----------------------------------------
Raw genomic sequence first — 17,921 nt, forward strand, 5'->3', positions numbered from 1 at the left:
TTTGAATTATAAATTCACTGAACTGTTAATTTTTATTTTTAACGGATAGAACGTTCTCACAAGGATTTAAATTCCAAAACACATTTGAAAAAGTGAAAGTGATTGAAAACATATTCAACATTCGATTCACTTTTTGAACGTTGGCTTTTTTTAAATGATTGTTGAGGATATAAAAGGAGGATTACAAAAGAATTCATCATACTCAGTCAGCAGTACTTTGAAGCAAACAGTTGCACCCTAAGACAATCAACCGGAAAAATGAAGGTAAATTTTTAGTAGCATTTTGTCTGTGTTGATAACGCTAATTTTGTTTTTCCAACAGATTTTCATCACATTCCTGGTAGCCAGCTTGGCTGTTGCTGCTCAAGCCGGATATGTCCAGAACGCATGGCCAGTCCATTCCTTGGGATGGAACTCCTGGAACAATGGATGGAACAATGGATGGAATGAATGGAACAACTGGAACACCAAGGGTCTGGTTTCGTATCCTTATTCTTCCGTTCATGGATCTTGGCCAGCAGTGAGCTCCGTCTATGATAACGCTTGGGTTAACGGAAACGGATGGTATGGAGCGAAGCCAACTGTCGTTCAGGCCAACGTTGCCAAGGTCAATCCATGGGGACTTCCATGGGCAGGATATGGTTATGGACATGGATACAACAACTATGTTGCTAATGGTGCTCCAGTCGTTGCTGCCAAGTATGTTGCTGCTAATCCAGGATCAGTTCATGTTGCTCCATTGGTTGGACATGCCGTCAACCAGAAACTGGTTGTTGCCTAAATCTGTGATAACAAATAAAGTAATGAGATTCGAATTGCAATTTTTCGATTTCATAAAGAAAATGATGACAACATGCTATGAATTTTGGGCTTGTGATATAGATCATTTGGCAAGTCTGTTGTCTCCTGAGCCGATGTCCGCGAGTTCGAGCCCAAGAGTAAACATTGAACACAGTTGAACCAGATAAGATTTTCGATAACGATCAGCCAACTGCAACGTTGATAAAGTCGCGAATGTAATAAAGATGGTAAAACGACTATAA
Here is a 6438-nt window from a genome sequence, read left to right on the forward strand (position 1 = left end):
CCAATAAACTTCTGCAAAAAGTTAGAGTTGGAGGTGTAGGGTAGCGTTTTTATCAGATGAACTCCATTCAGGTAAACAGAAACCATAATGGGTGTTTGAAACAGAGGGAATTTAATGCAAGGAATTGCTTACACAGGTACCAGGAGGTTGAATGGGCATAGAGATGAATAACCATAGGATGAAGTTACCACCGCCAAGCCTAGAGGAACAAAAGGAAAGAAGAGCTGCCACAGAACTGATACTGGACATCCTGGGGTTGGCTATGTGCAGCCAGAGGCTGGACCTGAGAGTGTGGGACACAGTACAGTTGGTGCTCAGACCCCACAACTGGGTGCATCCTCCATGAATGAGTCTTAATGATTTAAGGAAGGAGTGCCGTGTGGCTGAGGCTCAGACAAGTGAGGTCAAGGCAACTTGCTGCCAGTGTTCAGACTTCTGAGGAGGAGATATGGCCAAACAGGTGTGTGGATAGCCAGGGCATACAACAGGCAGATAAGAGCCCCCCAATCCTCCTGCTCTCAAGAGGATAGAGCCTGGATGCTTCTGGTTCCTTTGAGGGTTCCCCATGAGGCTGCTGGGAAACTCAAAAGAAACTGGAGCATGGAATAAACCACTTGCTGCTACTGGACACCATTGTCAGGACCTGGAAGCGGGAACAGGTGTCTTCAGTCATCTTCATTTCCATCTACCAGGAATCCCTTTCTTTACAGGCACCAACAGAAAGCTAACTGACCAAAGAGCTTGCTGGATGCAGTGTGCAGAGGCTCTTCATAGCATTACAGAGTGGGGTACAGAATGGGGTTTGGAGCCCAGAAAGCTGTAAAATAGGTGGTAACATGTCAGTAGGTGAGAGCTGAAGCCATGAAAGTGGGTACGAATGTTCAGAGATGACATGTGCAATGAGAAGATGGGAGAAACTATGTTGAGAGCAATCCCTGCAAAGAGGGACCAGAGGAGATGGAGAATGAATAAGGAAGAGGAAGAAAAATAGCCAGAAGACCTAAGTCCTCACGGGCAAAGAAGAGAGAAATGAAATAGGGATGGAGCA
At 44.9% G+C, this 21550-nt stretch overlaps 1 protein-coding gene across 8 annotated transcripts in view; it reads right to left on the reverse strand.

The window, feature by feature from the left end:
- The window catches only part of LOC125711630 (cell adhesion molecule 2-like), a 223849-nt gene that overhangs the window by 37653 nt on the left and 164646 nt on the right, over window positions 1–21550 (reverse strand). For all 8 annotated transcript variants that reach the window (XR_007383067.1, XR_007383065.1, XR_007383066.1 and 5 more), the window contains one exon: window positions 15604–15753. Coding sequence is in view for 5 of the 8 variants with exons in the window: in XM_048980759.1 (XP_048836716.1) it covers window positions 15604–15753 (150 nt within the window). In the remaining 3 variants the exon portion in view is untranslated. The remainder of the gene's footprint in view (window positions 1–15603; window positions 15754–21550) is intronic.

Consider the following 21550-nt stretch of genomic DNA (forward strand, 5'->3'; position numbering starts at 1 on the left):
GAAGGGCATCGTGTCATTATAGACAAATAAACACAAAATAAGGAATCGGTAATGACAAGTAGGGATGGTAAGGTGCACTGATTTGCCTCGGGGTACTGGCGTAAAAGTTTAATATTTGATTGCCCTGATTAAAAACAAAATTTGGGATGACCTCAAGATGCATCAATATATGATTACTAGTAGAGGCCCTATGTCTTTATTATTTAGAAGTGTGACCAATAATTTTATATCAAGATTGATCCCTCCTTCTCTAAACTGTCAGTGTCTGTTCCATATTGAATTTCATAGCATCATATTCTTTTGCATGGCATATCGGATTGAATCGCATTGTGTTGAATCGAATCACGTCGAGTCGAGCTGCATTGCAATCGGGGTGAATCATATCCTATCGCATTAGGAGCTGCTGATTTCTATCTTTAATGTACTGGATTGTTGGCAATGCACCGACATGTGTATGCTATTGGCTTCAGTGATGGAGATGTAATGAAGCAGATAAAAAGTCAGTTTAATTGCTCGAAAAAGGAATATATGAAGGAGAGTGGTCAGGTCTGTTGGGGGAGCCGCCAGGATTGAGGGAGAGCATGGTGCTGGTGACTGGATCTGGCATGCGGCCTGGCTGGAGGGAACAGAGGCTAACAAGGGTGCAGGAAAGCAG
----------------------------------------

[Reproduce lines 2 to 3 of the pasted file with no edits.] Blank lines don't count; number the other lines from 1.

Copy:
TTTGAATTATAAATTCACTGAACTGTTAATTTTTATTTTTAACGGATAGAACGTTCTCACAAGGATTTAAATTCCAAAACACATTTGAAAAAGTGAAAGTGATTGAAAACATATTCAACATTCGATTCACTTTTTGAACGTTGGCTTTTTTTAAATGATTGTTGAGGATATAAAAGGAGGATTACAAAAGAATTCATCATACTCAGTCAGCAGTACTTTGAAGCAAACAGTTGCACCCTAAGACAATCAACCGGAAAAATGAAGGTAAATTTTTAGTAGCATTTTGTCTGTGTTGATAACGCTAATTTTGTTTTTCCAACAGATTTTCATCACATTCCTGGTAGCCAGCTTGGCTGTTGCTGCTCAAGCCGGATATGTCCAGAACGCATGGCCAGTCCATTCCTTGGGATGGAACTCCTGGAACAATGGATGGAACAATGGATGGAATGAATGGAACAACTGGAACACCAAGGGTCTGGTTTCGTATCCTTATTCTTCCGTTCATGGATCTTGGCCAGCAGTGAGCTCCGTCTATGATAACGCTTGGGTTAACGGAAACGGATGGTATGGAGCGAAGCCAACTGTCGTTCAGGCCAACGTTGCCAAGGTCAATCCATGGGGACTTCCATGGGCAGGATATGGTTATGGACATGGATACAACAACTATGTTGCTAATGGTGCTCCAGTCGTTGCTGCCAAGTATGTTGCTGCTAATCCAGGATCAGTTCATGTTGCTCCATTGGTTGGACATGCCGTCAACCAGAAACTGGTTGTTGCCTAAATCTGTGATAACAAATAAAGTAATGAGATTCGAATTGCAATTTTTCGATTTCATAAAGAAAATGATGACAACATGCTATGAATTTTGGGCTTGTGATATAGATCATTTGGCAAGTCTGTTGTCTCCTGAGCCGATGTCCGCGAGTTCGAGCCCAAGAGTAAACATTGAACACAGTTGAACCAGATAAGATTTTCGATAACGATCAGCCAACTGCAACGTTGATAAAGTCGCGAATGTAATAAAGATGGTAAAACGACTATAA
Here is a 6438-nt window from a genome sequence, read left to right on the forward strand (position 1 = left end):